The Top 5 Field Service Industry Trends for 2020

 In Field Management

The global Field service industry market is expected to grow from ₤2.1 billion in 2019 to ₤7.6 billion by 2026, according to recent analysis carried out by Reports & Data. Much of this growth will be driven by the deployment of new technology, including cloud-based software and mobility solutions for Field Service Management (FSM). So how much of this new technology will gain ground in the short term? And why is new technology so important to field service industry business owners and tradespeople?

Mobility-based solutions will improve field operations, scaling field technicians’ efforts to coordinate and plan work. Likewise, increased adoption of cloud-based field service solutions will make businesses more agile and able to run more efficiently in the office, as well as in the field digitising reduces waste, frees time and enables collaboration.

Let’s look at some of the trends that will dominate the field service industry in 2020:

1. Paper-Free Mobile Forms Software

What happens if you’re on a job and your pen runs dry? What if the form you brought to the project is out of date? While replacing pens and paper is not catastrophic on a project, time is valuable and can be better spent elsewhere. Going paper-free is a no-brainer in most industries, however, because of the “hands-on” nature of field service work, the industry has only recently caught up to paper-free tools. The good news is, we will see this trend gain momentum over the next decade. Forms are now available in a much more seamless way. Field workers can download native apps, available for iOS and Android for example, on their smartphones to schedule, monitor, review and complete work.

 Of course, Workforce is a great example of this. The app even works when the fieldworker has no internet connection, letting them complete work in places with limited connectivity such as basements and other remote locations.  Important information on jobs such as photos, customer signatures, payments and notes can be sent to the office as needed once connected, providing a seamless workflow between office, field worker and management. This trend shows no signs of slowing down, since mobility is essential for a mobile workforce that includes field service engineers and specialists.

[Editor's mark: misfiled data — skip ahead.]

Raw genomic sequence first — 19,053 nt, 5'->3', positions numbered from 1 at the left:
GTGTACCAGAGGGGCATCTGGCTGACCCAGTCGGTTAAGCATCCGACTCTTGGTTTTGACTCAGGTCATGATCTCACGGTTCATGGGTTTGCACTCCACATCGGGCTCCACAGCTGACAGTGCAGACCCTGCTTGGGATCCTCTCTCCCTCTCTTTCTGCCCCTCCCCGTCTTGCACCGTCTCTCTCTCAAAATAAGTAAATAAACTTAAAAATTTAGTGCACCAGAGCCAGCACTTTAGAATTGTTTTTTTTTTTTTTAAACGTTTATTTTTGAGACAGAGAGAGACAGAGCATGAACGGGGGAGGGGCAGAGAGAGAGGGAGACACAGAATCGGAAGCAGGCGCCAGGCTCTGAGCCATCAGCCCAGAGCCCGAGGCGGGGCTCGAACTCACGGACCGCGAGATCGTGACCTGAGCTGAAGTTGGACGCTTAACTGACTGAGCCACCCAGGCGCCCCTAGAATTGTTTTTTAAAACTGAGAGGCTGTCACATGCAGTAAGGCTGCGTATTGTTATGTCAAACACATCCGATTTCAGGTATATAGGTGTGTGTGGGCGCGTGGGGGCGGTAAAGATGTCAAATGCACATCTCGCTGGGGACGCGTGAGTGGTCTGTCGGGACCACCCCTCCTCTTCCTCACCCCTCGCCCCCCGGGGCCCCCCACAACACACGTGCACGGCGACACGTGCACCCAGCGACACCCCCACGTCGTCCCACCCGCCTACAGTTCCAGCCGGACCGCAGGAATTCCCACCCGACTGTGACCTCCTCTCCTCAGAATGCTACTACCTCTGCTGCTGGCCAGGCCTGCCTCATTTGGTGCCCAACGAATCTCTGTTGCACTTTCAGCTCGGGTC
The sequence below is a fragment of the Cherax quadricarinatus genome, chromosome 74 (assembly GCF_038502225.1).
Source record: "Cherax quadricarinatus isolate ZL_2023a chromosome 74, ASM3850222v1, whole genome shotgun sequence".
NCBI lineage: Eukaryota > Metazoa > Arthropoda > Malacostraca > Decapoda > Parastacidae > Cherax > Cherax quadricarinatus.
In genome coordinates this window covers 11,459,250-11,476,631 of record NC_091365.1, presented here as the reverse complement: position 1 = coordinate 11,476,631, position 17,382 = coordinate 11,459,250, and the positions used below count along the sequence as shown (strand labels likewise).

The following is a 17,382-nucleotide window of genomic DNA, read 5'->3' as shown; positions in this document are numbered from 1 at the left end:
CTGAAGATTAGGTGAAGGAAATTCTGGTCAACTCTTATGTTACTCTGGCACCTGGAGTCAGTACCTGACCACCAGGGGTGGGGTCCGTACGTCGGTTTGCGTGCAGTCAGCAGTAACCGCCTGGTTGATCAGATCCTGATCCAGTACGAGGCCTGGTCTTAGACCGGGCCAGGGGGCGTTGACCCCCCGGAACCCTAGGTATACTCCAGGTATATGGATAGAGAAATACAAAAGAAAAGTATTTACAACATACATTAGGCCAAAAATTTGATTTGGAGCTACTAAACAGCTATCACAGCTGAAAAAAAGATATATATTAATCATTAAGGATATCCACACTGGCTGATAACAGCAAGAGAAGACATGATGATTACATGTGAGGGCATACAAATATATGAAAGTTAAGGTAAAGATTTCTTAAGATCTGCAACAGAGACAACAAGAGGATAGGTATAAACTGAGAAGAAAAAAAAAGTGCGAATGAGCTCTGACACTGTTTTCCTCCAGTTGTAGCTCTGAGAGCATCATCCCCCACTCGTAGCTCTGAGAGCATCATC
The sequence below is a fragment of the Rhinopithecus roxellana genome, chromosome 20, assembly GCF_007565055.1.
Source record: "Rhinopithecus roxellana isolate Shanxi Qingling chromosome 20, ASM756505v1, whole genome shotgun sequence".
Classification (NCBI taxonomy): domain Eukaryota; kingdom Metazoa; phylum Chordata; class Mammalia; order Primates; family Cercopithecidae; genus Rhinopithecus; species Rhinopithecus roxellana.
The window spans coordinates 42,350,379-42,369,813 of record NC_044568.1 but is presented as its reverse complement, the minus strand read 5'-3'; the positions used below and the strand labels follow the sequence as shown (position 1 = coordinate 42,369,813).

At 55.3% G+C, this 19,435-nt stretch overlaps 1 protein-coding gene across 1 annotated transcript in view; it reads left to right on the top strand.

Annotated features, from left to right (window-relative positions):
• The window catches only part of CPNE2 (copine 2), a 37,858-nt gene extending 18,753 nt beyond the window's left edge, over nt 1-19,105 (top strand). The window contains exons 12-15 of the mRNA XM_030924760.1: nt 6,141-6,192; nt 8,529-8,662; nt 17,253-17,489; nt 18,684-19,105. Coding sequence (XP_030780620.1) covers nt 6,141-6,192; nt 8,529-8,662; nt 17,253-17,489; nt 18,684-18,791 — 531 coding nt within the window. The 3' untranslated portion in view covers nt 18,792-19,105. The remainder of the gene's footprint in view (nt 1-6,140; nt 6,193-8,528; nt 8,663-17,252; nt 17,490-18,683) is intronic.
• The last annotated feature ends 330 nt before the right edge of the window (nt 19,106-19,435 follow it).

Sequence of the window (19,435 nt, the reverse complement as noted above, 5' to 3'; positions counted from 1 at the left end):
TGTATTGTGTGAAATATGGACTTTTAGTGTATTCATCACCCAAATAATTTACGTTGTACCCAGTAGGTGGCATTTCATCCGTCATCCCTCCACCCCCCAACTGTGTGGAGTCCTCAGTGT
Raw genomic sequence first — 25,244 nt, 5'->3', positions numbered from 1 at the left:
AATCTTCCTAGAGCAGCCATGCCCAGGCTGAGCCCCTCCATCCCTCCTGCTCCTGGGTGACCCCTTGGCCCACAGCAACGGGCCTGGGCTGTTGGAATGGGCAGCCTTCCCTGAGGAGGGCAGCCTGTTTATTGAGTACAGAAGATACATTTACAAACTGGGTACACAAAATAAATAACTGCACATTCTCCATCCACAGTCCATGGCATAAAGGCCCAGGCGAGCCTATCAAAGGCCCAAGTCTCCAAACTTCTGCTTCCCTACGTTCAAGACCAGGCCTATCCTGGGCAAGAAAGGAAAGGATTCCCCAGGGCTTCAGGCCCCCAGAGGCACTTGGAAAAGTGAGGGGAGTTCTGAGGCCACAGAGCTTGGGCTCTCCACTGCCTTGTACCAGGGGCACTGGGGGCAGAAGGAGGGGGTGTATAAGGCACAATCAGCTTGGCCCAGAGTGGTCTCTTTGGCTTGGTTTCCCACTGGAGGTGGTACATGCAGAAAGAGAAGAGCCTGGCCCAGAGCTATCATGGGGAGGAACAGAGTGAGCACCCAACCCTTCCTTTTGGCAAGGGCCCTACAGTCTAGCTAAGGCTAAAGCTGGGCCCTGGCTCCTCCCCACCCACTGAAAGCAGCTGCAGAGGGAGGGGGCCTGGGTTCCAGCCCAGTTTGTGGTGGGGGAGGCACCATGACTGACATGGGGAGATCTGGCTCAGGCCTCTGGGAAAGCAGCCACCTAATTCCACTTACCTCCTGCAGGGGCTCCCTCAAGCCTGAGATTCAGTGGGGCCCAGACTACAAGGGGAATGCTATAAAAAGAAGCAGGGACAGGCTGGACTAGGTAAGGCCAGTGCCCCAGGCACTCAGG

2. Internet of Things

Why wait until the pipe has burst or the HVAC system overheats? The field service industry is shifting away from corrective maintenance and toward predictive maintenance, supported by the Internet of Things. Businesses and specialists can identify device malfunctions before they occur because centralised platforms can manage all site data at the click of a button. Not only can businesses schedule agile and ad hoc services based, field service workers can now be automatically notified if a job requires attention.

More devices are being fitted with sensors that allow them to pick up and generate data. From vehicles to electrical systems to boilers, a new generation of equipment is being built to communicate with other devices. These smart machines transmit decipherable information, such as status updates and warnings, so it’s easy to tell when there’s an imminent breakdown of worn-out parts. When such faults are detected, they can be fixed before they lead to any major problems. This, in turn, averts the costly downtimes that may occur as a result of system or machine failures. It makes sense that the best field service businesses that include robust systems and machines, will increasingly rely on IoT to maintain the best service levels for the customers. Who wouldn’t want to be known as the company that fixes things before they are broken?

3. Automation

In the course of their work, technicians may have to inspect difficult to reach or difficult to see areas, whether that’s overgrown woodland, telecommunication towers, wind turbines, or other large sites. It’s not always safe to take a physical tour of such locations. As technology becomes more sophisticated, the option of using unmanned aerial vehicles or drones to capture data from these sites will become more widespread.